Friday, December 16, 2011

How to balance well-meaning city codes and their side effects

This post isn't about planning per se, but rather urban design. While this can be put into plans, it is more of a focus on the city regulations and the architecture industry, since they have the most control.

There are lots of codes that are crafted and passed that have a specific intention, and accomplish that very well. Yet, they have adverse consequences. There are many and possess different levels of effectiveness, but what I want to get into are staircases.

It is almost unheard of in today's world that people take the stairs. I try to and when I do, I get odd reactions from folks who think I should take the elevator because it is easier. In downtown, when I go into various buildings, it is almost impossible to take the stairs, as the doors are sometimes locked and open only in emergencies.

But why would I take the stairs? The biggest reason is health. There is little else in normal day-to-day activities that burn more calories than taking the stairs. Using Ehow as a reference to figure the number of calories burned, ten minutes of stair climbing would burn almost 100 calories for the average American, more if you weigh higher than the average, less if you are under the average. This compares to the equivalent of downhill skiing or swimming.

So why can't we do this on an everyday basis? As I have said in other posts about other topics, humans (it transcends age, culture, gender, race) will do what is convenient. Often this is thought up in terms of time, but not always. As an example, people are more likely to take transit if they can board close to where they start and the destination is close to the end. Transfers kill ridership more than anything because of uncertainty, not time. This applies to elevators versus stairs.

I live on the third floor of a former department store in downtown. The stairs are faster than the elevator on this and the second floor. The distance to the stair entrance and the elevator call button is about the same. So as soon as you get to the stairs, you enter and are on your way down. With the elevator, you press a button, wait for the car, get in, press your floor, wait for the elevator to shut and descend and finally open up and get out. Add the fact that the stairwell empties out onto the street and the stairs are a clear winner in time to leave. Yet, most people, even just going to the second floor, still go with the elevator.

They choose the elevator because it is generally a more pleasant experience. The walls and floors are fancier, there's more of a finish out and oftentimes there's something to grab the passengers attention, like a news feed, message board or mini-TV. Meanwhile, the staircases are drab, plain and uninviting. Many times, they are neglected by the cleaning staff and management, because after all, who takes the stairs anyway?

Notice the lack of windows, blank walls and utilities within the stairwell. I need a Valium looking at this.

The elevator, meanwhile, has a wood and stainless steel finish, marble-like flooring and something to read while riding.

So what does this have to do with city code? Quite possible all of it. By city code, in case of a fire, the stairwells are the emergency escape. They must be free of flammables, glassless and be clear of obstructions. Often, this is translated by the architects to mean desolate and empty. If there is a consensus of what the post-apocalyptic landscape might be, stairwells would be near the top.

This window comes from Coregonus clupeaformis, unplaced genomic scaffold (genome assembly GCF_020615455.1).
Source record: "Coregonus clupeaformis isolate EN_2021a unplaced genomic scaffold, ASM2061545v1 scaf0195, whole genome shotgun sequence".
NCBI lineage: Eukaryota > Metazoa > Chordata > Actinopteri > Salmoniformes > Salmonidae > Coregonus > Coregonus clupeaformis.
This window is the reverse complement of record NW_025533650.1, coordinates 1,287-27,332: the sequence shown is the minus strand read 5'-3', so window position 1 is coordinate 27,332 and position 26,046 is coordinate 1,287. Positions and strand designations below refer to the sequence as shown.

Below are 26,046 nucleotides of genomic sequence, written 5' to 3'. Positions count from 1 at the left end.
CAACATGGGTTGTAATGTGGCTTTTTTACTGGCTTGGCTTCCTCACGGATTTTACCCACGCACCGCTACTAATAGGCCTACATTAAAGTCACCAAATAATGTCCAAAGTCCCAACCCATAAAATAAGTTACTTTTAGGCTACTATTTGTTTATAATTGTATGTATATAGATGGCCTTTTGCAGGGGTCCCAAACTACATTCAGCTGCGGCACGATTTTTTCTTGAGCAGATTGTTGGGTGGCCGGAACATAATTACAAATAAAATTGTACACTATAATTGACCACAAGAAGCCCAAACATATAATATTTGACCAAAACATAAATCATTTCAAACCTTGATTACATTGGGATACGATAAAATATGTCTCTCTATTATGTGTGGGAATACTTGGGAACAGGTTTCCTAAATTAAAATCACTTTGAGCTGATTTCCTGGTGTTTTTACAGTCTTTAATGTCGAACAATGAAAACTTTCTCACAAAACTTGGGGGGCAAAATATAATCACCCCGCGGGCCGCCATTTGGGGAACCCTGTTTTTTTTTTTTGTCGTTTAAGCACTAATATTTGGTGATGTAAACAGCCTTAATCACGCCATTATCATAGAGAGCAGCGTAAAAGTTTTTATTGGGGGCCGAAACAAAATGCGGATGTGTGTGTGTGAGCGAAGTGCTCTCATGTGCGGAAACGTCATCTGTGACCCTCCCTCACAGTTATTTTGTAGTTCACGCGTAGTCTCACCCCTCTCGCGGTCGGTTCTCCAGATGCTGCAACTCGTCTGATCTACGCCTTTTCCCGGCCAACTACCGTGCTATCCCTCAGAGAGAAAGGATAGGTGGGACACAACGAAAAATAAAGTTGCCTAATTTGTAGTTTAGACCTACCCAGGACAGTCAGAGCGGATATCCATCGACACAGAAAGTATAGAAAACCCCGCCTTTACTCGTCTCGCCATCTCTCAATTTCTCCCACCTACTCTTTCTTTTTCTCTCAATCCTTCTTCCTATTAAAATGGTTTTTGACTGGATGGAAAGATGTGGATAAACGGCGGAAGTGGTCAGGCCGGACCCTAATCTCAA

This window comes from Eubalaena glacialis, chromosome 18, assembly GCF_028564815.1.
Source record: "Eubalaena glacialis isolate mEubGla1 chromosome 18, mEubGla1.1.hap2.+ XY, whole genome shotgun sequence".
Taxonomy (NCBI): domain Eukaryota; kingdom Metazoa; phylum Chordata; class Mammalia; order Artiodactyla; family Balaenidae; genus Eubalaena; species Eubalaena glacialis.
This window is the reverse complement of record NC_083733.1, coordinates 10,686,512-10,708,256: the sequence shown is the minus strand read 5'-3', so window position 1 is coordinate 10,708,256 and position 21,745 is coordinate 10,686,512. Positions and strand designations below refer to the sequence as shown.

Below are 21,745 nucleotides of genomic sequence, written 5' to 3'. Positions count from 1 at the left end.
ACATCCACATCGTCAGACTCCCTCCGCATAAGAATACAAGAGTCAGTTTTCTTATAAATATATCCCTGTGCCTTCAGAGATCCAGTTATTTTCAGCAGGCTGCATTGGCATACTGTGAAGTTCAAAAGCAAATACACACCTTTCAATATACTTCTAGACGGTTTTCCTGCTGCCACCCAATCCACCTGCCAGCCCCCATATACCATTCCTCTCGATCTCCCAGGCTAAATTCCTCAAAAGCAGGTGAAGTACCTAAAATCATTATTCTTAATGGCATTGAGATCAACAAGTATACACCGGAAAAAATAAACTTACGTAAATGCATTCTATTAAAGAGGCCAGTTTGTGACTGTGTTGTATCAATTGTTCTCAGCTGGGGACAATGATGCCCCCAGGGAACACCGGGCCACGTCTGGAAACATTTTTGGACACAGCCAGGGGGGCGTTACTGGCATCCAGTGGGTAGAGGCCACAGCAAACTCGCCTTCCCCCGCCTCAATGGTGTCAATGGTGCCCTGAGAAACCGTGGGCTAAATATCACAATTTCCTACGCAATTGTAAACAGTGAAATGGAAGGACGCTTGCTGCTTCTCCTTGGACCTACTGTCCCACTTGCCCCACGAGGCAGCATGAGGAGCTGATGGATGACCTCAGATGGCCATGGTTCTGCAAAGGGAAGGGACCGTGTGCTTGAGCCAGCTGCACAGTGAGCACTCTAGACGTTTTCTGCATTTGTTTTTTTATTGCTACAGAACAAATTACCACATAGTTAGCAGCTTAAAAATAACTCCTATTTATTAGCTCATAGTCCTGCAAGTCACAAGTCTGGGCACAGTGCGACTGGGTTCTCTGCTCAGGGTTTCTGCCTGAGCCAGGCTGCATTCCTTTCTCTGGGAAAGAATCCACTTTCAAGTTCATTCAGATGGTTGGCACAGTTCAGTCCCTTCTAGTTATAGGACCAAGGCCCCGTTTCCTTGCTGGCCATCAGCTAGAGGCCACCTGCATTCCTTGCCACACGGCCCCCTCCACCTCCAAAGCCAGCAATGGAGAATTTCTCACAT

Thing is, they don't have to be that way. My first question is why does fire code trump everything else? Yes, loss of life is tragic, but in the five years I have lived here, most of it on the 7th floor outside the comfort level of using stairs, there has not been a fire. But people have literally, day in and day out, forgone the stairs, and therefore stayed less healthy, in part because of that time when it may be needed for an emergency. I looked into the Dallas Morning News Archives and could not come up with one time when this building needed the stairs for an emergency. It was built in 1929. How many calories could have been burned in that time? How many people would have been healthier just because they seemlessly inserted that into their daily routine? How much electricity could have been saved by folks not making the trip on the elevator? I don't have the answer, nor do I have the percentage of people that would take the stairs over the elevator, but I do know that the number would increase quite a bit.

There are things that can be done. In Dallas, you can put in a window, if it is fireproof. That can mean that glass with little wires in that prevent a violent shattering. It obscures the view, and therefore the effect on the stairwells. We have one in this building similar to that. Sadly it ends on the second floor and then you still have to go near the elevators to get to the first.

Most walls are painted white to increase visibility. Why not allow some designs in there. Stencils, light colors or other design ideas can increase the welcome feeling of the stairwell without sacrificing the safety aspect.

I leave with two videos that rethink the idea of stairwells. The first illustrates a stairwell with a breathtaking view of a city's landscape, the second a concept of introducing a "fun" new idea into the concept of stairs. If this was done on a much larger scale, we would collectively be a little bit healthier.

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